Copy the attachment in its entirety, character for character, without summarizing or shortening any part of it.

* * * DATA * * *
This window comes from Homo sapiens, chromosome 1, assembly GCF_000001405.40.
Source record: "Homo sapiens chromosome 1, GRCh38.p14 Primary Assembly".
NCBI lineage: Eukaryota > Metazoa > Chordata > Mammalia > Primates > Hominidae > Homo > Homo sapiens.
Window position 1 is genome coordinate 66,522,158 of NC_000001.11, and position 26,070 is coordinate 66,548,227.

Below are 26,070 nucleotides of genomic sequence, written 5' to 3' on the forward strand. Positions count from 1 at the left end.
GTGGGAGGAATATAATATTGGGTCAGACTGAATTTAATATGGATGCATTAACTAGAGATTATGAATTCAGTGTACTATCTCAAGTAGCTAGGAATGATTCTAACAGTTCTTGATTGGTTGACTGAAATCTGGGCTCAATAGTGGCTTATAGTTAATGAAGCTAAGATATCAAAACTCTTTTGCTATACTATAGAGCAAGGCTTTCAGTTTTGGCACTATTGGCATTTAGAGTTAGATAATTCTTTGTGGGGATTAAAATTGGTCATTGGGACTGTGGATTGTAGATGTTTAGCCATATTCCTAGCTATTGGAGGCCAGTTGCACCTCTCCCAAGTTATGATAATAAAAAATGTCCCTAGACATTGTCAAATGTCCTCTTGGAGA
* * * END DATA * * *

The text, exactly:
This window comes from Homo sapiens, chromosome 1, assembly GCF_000001405.40.
Source record: "Homo sapiens chromosome 1, GRCh38.p14 Primary Assembly".
NCBI lineage: Eukaryota > Metazoa > Chordata > Mammalia > Primates > Hominidae > Homo > Homo sapiens.
Window position 1 is genome coordinate 66,522,158 of NC_000001.11, and position 26,070 is coordinate 66,548,227.

Below are 26,070 nucleotides of genomic sequence, written 5' to 3' on the forward strand. Positions count from 1 at the left end.
GTGGGAGGAATATAATATTGGGTCAGACTGAATTTAATATGGATGCATTAACTAGAGATTATGAATTCAGTGTACTATCTCAAGTAGCTAGGAATGATTCTAACAGTTCTTGATTGGTTGACTGAAATCTGGGCTCAATAGTGGCTTATAGTTAATGAAGCTAAGATATCAAAACTCTTTTGCTATACTATAGAGCAAGGCTTTCAGTTTTGGCACTATTGGCATTTAGAGTTAGATAATTCTTTGTGGGGATTAAAATTGGTCATTGGGACTGTGGATTGTAGATGTTTAGCCATATTCCTAGCTATTGGAGGCCAGTTGCACCTCTCCCAAGTTATGATAATAAAAAATGTCCCTAGACATTGTCAAATGTCCTCTTGGAGA